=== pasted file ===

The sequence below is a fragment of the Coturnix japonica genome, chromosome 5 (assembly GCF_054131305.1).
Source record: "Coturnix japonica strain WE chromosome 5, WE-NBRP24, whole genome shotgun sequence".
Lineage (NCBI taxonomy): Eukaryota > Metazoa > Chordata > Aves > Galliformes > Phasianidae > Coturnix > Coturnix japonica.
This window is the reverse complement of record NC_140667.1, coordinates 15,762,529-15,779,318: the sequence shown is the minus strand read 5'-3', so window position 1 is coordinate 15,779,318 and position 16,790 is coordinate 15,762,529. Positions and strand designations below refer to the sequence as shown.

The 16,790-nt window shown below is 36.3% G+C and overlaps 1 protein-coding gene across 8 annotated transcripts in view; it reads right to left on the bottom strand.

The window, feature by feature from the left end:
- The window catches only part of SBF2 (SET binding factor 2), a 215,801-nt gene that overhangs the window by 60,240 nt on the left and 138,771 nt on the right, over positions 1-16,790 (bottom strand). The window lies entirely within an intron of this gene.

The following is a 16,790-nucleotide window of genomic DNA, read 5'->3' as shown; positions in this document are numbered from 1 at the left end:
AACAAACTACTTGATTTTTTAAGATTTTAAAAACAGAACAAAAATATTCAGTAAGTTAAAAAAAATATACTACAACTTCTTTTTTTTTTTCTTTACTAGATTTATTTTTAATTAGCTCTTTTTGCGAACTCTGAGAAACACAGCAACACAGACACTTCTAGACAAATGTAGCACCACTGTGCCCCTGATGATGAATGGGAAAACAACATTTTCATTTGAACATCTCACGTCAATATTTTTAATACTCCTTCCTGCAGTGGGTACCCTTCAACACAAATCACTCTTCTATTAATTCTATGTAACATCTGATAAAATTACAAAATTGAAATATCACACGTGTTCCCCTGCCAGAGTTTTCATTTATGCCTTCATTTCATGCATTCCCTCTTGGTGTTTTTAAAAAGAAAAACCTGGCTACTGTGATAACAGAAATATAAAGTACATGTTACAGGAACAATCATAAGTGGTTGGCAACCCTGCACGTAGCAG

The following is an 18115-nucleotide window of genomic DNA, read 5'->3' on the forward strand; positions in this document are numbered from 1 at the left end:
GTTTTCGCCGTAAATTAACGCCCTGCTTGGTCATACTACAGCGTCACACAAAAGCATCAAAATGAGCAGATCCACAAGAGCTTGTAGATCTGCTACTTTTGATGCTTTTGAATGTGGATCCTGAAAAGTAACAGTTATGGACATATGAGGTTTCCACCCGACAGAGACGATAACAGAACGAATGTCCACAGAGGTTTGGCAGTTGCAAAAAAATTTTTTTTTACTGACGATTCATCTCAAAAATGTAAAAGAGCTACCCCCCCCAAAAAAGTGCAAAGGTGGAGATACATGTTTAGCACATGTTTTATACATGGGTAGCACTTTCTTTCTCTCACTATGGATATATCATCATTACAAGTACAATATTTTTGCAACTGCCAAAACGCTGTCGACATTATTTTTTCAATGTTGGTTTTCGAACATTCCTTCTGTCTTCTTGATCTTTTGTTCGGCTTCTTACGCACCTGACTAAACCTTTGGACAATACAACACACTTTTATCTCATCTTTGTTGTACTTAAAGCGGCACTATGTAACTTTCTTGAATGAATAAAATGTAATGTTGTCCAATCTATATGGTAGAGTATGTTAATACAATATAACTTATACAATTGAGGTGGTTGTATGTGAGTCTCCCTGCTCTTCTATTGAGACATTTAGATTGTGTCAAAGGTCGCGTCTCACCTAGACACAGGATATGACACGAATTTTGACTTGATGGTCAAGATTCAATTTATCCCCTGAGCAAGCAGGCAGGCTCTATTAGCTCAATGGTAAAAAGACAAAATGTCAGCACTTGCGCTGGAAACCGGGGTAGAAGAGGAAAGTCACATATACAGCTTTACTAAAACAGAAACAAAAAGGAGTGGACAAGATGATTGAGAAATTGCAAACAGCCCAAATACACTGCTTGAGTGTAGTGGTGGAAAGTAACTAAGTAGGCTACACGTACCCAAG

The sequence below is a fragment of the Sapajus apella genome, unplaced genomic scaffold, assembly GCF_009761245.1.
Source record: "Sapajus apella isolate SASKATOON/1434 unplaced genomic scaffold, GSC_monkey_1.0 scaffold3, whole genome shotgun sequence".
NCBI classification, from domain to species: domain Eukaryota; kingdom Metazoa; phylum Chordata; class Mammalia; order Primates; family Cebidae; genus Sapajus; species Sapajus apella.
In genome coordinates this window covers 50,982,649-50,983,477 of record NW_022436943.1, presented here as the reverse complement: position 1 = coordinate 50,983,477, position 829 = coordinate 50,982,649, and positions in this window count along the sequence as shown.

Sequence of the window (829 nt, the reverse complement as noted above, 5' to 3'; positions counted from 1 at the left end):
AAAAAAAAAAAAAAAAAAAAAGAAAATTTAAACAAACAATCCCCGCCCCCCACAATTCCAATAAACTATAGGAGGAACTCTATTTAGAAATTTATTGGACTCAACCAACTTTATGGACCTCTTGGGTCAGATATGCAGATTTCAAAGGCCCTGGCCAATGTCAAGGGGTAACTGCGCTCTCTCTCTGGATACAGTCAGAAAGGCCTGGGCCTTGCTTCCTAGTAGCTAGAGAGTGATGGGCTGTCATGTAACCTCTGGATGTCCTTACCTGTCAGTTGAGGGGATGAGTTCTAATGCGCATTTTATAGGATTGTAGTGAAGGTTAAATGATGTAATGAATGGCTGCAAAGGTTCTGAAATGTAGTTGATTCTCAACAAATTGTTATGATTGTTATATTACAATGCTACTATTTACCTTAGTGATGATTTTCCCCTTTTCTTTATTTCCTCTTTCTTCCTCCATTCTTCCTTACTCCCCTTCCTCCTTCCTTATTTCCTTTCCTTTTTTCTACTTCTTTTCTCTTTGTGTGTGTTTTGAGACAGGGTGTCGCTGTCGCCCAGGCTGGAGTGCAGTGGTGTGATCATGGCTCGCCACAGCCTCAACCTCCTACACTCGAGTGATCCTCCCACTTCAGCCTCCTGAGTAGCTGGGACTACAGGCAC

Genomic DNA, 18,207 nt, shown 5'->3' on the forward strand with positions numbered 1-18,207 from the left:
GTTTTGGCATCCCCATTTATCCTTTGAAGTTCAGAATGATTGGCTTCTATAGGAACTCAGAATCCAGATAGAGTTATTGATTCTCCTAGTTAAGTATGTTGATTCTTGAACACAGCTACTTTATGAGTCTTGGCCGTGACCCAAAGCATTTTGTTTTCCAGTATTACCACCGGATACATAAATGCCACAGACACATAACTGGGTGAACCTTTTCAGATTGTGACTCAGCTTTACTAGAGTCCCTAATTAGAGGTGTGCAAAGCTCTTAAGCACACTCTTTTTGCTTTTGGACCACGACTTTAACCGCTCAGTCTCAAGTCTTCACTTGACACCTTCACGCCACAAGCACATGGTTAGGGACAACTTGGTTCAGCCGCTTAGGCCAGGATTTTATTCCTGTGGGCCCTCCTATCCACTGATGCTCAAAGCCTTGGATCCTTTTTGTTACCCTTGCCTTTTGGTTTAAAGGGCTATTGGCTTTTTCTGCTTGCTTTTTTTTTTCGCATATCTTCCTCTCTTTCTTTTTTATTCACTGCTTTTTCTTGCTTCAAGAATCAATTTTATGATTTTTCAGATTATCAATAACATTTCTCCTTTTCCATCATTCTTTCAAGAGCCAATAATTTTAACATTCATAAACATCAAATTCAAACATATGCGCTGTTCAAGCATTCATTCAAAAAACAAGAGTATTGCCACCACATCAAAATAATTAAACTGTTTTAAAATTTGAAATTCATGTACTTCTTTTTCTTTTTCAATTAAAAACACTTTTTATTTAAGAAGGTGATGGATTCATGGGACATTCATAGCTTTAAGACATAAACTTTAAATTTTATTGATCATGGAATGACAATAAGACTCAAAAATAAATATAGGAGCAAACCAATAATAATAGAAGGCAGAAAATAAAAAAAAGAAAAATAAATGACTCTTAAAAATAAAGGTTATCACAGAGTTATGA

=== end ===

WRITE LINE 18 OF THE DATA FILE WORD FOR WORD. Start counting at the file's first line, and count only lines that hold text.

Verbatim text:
Genomic DNA, 18,207 nt, shown 5'->3' on the forward strand with positions numbered 1-18,207 from the left: